Friday, October 22, 2004

Post-Godhra, Buddhists seek support from Dalits

'As Muslims are unlikely to convert, focus will be mainly on Dalits'

Milind Ghatwal

Ahmedabad, October 21: After more than two years after the post-Godhra riots, Buddhist organisations have begun a subtle campaign to tap the mutual distrust between Hindus and Muslims in the State.

Though the organisations haven't fixed any target, they plan to convert as many persons as possible leading up to the October 2006 golden jubilee of Dr Babasaheb Ambekdar's conversion to Buddhism in Nagpur in 1956.

Most of the 10 organisations existed before the 2002 riots but were not active.

An action committee of members from the Gujarat Buddhist Academy, Buddha Vihar Nirman Trust, Mahabodhi Society, Dhamma Circle, Lord Buddha Club and National Research Institute of Buddhist Education and Culture has been formed to promote Buddhism and bring in more followers in their fold.

A member of the Buddha Dharma Abhiyan Pracharak Samiti admitted that as Muslims were unlikely to convert, the focus would be mainly on Dalits whose sense of frustration at being discriminated against was heightened when they found themselves unwillingly involved in the riots.

A streetplay Yudh Nahi Buddha will set the tone for the campaign that seeks to avoid direct confrontation with other religions.

"It will not be anti-Hinduism but pro-Buddhism," says Dr Jayvardhan Harsh, a core committee member admitting that a subtle but systematic campaign will follow with an eye on the golden jubilee celebrations.

The campaign will begin with Dhamma Maitri Charika, an awareness rally on December 5 and December 6 from the Ambedkar statue in Sarangpur. It will promote Buddhism's ideals of friendliness and brotherhood.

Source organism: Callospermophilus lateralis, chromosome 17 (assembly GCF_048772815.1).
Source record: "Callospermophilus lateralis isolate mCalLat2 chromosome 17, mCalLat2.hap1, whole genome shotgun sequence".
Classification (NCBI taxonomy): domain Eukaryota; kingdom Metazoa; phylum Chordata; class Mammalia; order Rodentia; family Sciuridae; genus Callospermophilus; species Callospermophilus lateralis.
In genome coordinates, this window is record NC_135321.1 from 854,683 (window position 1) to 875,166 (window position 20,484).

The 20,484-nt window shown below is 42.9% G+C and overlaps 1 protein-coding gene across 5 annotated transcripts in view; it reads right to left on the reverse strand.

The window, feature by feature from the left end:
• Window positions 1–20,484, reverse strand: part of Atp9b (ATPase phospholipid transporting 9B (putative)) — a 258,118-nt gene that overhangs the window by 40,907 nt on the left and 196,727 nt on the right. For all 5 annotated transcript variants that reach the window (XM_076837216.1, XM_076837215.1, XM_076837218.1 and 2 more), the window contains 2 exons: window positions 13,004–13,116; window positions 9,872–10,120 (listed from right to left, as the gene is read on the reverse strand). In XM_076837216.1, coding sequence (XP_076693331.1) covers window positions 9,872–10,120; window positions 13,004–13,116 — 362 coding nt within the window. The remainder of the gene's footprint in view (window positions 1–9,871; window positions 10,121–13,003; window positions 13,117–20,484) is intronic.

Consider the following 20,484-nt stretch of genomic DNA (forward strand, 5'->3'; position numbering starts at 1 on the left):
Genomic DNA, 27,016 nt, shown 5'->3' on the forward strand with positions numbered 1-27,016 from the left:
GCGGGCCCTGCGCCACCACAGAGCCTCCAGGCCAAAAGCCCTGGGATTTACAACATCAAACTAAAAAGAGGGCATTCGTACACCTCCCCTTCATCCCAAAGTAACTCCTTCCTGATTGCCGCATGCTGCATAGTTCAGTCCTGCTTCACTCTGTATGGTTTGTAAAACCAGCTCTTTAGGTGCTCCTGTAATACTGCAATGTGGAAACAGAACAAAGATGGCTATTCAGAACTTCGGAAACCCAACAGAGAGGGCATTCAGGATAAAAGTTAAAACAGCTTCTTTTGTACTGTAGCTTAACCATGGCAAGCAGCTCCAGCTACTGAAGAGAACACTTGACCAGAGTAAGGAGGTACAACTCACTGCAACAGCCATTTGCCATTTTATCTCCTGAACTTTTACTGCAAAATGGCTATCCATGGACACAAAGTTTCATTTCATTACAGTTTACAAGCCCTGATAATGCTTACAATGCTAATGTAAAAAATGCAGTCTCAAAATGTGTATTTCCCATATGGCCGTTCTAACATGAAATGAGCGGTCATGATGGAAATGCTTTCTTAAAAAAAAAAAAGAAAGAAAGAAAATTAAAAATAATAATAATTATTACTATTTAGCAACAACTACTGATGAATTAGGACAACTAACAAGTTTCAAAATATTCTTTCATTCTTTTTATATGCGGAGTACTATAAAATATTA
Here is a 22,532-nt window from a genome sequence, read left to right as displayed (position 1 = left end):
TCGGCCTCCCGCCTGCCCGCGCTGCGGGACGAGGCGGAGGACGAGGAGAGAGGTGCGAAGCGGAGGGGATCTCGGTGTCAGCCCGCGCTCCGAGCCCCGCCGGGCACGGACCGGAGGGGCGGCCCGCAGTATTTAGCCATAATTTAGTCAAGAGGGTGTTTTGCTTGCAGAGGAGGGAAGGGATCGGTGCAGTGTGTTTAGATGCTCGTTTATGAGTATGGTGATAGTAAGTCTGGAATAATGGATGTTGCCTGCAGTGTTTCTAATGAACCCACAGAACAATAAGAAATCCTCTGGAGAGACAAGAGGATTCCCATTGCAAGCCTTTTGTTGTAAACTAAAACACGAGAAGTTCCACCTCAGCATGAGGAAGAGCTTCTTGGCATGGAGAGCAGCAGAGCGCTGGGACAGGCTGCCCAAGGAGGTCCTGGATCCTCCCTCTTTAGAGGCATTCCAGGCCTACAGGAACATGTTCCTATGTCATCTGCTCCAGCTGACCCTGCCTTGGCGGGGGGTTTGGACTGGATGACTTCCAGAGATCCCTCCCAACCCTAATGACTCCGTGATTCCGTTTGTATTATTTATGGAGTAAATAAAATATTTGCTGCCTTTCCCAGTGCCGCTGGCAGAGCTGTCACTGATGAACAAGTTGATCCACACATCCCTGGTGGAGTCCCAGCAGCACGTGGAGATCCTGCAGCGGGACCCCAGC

Two meetings were held in Dalit localities of Ahmedabad on October 10 and 17. More meetings are planned in Amraiwadi, Danilimda, Behrampura and Raikhad to increase the turnout at the December rallies.

Buddhists number less than 50,000 in Gujarat but there are more than three lakh Dalits in Ahmedabad alone and this can help the campaign's cause.

Activists will take stock of the situation at weekly meetings at the Gujarat Buddhist Society.

Between December and April two meetings will be held in Ahmedabad every month. The exercise will be repeated in other towns and cities like Khambhat and Surat. Surat has a sizeable number of Dalits.

Bakul Vakil, a Gujarat High Court lawyer and a committee member says, "When we visit Dalit localities, we get a feeling that they are sandwiched between Hindus and Muslims."

He feels the campaign will succeed because of the polarisation that followed the "communal holocoust".

Vakil, who converted to Buddhism years ago, says though Dalits were also responsible for allowing communal elements to exploit them during the riots, "We tell them that they have to create a new identity for themselves. No one should be your enemy, neither Hindus nor Muslims and you should not side with anyone."

Amrit Parmar, a retired railway officer who edits Mangal Prerna, a fortnightly on Buddhism says, "We don't want to antagonise any community. I don't think Hindu organisations will allow such activities, but our target is 2006."

Harsh says the meetings in Dalit areas will also be used to identify the problems of the community and efforts will be made to solve them. Civic issues will be taken up with municipal councillors of that locality, especially with those belonging to the Dalit community. Employment-related issues will be taken up with the departments concerned.

Organisers say they were aware about the bad publicity a mass conversion programme planned last Dussera by Buddhist monk Sanghpriya Bhante created.

Source: The Indian Express, October 22, 2004


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